Great works of classical art are usually found painstakingly painted on canvas or monumentally crafted across the domes of cathedrals. In the late 16th century, however, itinerant (travelling) artists used whatever canvas was available — the courtyards of grand Italian cathedrals were their working surfaces.
The art form died off but 30 years ago gathered pace again and modern pavements around the world began to resemble classic masterpieces.
On his way to school in the small German city of Geldern more than 35 years ago, a young Edgar Mueller walked past a street-painting competition where copies of old masters such as Rembrandt and Caravaggio had been chalked on the pavement.
It was at this point that he fell in love with the art form and it wasn't long before he was doing it for a living.
"I was painting and sketching since I was able to hold a brush. It was therefore obvious that I entered a competition," he told Weekend Review from Germany. "I absolutely fell in love with painting on the street."
Mueller was 16 when he drew his first chalk street picture, dropping out of a course in Communication Design to pursue street painting.
He hasn't looked back since.
"I was always an autodidact, following the principle ‘Learning by doing'. I still remain loyal to the philosophy that every solution you find out yourself, you will never forget," he said.
While studying the techniques of the old masters, Mueller also joined several street-painting festivals and then started to make a living from his art. Now, he doesn't paint conventionally. "Street painting turned out to be my profession and my language to talk to people. I never do ‘other' paintings any more," he said.
The early street painters would often paint images of the Madonna and hence came to be known as the "Madonnari". These images, however, were commonly two-dimensional.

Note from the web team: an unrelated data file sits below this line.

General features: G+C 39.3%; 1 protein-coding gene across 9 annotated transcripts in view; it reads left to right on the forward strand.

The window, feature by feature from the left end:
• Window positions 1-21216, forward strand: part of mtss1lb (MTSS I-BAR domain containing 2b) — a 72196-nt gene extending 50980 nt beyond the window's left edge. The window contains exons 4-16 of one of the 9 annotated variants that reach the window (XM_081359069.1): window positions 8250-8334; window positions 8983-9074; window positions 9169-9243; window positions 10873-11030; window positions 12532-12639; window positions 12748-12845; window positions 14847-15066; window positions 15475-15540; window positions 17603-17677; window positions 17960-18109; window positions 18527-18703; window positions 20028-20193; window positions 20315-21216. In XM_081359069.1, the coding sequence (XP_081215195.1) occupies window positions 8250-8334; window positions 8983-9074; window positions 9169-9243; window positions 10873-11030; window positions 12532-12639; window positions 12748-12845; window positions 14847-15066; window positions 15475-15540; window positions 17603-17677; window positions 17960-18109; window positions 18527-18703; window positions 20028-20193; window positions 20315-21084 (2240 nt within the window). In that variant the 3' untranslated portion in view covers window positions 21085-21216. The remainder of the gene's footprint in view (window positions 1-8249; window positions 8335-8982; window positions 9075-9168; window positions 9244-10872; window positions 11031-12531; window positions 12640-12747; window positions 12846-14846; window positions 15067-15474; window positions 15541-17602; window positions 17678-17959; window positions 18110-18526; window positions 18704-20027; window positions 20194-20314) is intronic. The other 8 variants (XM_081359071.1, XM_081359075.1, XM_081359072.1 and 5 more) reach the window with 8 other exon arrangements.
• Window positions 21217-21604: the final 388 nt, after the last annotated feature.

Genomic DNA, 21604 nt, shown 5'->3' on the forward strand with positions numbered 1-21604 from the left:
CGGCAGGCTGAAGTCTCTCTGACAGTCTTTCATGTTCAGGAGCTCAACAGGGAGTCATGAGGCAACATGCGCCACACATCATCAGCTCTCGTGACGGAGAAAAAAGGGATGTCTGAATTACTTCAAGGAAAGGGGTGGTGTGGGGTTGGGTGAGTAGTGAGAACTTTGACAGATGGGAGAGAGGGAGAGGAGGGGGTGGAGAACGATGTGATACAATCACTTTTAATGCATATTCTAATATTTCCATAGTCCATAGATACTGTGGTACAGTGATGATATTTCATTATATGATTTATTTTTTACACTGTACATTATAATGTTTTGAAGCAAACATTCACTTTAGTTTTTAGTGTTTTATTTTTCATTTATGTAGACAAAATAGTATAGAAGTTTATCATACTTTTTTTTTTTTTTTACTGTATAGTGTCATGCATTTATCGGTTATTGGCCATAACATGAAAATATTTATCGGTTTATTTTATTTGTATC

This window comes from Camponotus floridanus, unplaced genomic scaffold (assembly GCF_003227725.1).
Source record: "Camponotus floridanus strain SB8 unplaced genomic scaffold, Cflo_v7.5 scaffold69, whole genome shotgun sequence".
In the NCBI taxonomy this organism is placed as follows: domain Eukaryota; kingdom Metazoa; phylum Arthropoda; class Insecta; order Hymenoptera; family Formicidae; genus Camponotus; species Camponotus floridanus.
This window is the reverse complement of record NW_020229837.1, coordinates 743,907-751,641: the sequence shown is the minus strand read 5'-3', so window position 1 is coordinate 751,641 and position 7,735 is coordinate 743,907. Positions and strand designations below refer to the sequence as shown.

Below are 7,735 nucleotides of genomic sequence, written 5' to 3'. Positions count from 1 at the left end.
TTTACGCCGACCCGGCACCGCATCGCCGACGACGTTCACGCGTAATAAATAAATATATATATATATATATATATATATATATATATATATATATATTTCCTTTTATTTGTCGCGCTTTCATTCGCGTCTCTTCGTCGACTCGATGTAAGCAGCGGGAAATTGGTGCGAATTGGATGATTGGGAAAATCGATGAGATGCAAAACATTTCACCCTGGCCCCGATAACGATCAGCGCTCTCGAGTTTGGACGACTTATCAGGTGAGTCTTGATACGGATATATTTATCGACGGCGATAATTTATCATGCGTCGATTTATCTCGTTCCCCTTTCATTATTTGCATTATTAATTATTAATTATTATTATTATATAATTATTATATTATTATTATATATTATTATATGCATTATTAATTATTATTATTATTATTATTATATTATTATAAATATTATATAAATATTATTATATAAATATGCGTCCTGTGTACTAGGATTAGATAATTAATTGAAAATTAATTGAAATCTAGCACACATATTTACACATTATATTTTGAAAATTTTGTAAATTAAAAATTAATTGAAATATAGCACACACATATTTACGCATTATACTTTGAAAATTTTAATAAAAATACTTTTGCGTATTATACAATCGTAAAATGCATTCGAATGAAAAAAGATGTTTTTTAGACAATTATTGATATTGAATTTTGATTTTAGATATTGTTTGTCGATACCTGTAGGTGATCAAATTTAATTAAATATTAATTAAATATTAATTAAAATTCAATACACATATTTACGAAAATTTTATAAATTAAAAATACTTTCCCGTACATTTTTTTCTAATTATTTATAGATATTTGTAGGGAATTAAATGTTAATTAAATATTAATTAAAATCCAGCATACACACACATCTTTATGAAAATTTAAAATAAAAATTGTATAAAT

Along with the resurgence of street art have come developments in techniques and methods. A third dimension is one such development.
Mueller's first contact with 3D street painting was from a client inquiry to paint a car.
He saw artist Julian Beever's paintings and was impressed by his fresh ideas. However, he says, Kurt Wenner was the first to use anamorphic illusion in street paintings, "his skill and drawing technique[s] are perfect and look like a renaissance master's work".
Wenner transformed classical Italian architecture into this new form of art in 1982, taking masterpieces and placing them firmly underfoot.
It was after a National Geographic documentary, Masterpieces in Chalk, was made about him and his artwork that he was firmly placed in the global spotlight. Wenner has also won a number of awards for his art.
In the United Kingdom, Beever's trompe l'oeil work has gained him similar attention. Working on pieces since the mid-1990s, his paintings have earned him the nickname "Pavement Picasso".
One of Mueller's most challenging 3D paintings was created at the Festival of World Culture in Dun Laoghaire, Ireland, in 2008.
The Crevasse took five days to complete with the help of five assistants and spanned 250 square metres. Viewed from a single point, the painting takes on the 3D form of a huge icy crevasse, as if the pavement itself has cracked away, revealing the walls of ice below.
So why was this painting the most challenging for the artist?
"Ireland has four seasons a day. We had to fight the weather many times. Sunshine, rain and hailstorm alternated within hours. We were afraid we wouldn't make it through, but finally, and with help from many people, we did it," Mueller said.